Joan Errea, the author of My Mama Marie is making a major splash in the Basque Country. Her manuscript A Man Called Aita has recently been published as Aita deitzen zen gizona by Pamiela in Basque to widespread acclaim! Good friend of the Center Pello Salaburu has been instrumental in its being published in Basque and has provided the introduction for it. The book was presented in April in Baigorri, in the Basque Country, and Josephine, Joan’s sister, who lives in Erraztu, was able to attend the event!
The book tells the story of Joan’s family and especially her beloved father Arnaud Paris, but also many of the other characters with whom the author grew up in the Nevada countryside. The stories are written in rhyming verse and the books was presented to Pello translated into Basque by the author herself, in the dialect from Nafarroa Beherea, in a story full of emotion and respect for the experiences lived by this family of Basque immigrants.
Pello has written about the genesis of the book’s Basque edition in our 2015 newsletter, which I quote here:
When I read My Mama Marie I was so impressed that on my next trip to Nevada I decided to rent a car and spend a few days in the inhospitable places described in the book. Today there are only mountain lions and rattlesnakes there. Hard to imagine the 18 year old girl with nowhere to go, a suitcase in hand at the Currie train station, after an endless journey that had started in the village of Banka in the Northern Basque Country. Hard to imagine her working at the Currie Hotel or at the Eureka Hotel, or fighting with her mother in the kitchen of their Forest Ranch and tinkering with an old car whose ruins still remain today. The solitude of those places is impressive, first abandoned by the hand of God and now abandoned by the hand of man. But that place was a few decades ago a lively place. My trip to the sites referred to in the pages of his book ended in Winnemucca. There I met Joan Errea, as well as John and Lianne Iroz, Joan’s son-in-law and daughter. I spent a very pleasant time at their home, while Joan, full of energy, showed photos in her computer and talked to me of Louis, from Baigorri, who had passed away some years ago. When I was saying goodbye to her she told me that she had a present for me. And, among other things, she gave me a manuscript with the title A Man Called Aita. I told her I would read it on the plane back home. So I did. The first thing that surprised me was the introduction: it was in English, but also in Basque, in the dialect of Baigorri. Then came the pictures: the family members, cowboys, bears, coyotes, bulls, the ranch, the train, the old car, ants, holidays, Christmas, the adventures of children, etc. All this was in English. In view of the introduction I got in touch with her daughter Lianne and suggested her that she should encourage her mother to put everything in Basque. Lianne answered quickly: my mother and I did so a few years ago. And she sent me the manuscript in Basque. When I read those pages I was astonished. It was a beautiful text, written in a very close and moving style. And, most surprising, it was written in verse.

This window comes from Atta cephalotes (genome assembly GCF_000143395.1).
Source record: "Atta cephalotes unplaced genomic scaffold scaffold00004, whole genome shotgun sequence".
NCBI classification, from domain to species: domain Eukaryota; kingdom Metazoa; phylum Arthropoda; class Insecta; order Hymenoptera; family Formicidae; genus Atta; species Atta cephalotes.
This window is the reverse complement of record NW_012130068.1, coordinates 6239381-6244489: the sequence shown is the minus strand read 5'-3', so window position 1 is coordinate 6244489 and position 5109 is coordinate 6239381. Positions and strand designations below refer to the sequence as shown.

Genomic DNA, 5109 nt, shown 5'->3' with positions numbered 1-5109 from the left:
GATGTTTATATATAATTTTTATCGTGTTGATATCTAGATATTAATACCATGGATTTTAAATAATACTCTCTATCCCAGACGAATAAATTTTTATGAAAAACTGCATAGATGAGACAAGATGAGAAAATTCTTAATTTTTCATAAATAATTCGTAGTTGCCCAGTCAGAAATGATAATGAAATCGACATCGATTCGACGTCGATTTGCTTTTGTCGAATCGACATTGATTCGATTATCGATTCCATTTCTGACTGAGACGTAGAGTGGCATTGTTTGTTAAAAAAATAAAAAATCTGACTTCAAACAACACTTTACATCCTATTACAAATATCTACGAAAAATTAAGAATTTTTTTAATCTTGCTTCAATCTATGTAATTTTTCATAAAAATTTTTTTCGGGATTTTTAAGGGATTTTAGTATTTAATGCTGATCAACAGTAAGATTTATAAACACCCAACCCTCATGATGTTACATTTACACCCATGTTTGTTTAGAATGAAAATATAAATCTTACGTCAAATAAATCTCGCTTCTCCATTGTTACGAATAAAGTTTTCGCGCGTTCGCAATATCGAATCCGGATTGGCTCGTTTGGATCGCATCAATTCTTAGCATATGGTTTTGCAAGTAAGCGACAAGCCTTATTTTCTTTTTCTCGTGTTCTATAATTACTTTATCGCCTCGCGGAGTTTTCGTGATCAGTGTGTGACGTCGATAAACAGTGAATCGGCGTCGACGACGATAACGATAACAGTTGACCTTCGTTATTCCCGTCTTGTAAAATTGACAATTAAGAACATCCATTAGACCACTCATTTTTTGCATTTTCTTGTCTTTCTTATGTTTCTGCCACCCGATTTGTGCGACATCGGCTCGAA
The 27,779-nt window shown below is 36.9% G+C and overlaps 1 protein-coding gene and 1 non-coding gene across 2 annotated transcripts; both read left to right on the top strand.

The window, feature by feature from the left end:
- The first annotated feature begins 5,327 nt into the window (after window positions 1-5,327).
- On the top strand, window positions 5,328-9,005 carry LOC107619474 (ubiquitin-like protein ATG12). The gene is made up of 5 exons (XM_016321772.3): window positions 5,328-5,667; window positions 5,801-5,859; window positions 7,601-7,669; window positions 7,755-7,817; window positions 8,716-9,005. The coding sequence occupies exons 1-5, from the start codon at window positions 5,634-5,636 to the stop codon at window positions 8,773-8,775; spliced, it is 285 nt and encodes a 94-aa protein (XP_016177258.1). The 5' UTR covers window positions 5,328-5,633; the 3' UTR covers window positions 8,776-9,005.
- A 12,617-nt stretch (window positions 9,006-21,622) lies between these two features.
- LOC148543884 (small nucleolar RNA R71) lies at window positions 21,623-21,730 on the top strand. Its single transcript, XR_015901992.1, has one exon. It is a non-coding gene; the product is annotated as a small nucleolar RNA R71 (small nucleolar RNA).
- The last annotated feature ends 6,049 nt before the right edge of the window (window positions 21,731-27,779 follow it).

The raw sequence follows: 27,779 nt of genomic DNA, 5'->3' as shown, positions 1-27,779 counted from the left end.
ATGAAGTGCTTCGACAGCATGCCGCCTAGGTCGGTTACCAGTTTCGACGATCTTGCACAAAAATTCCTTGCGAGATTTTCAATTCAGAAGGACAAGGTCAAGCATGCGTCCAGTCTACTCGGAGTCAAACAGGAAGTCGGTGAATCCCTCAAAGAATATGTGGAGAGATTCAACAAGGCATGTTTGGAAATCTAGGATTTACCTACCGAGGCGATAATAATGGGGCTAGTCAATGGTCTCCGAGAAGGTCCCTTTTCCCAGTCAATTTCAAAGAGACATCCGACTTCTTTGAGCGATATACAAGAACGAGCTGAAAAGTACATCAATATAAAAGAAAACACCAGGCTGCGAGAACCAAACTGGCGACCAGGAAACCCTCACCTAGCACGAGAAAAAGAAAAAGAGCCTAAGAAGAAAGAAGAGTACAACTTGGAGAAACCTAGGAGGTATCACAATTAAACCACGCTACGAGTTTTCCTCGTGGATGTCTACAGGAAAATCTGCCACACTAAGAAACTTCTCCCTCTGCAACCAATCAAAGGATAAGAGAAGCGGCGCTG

Here are 2 videos from the Baigorri event and another from the book’s formal presentation in Sara in March, posted on YouTube: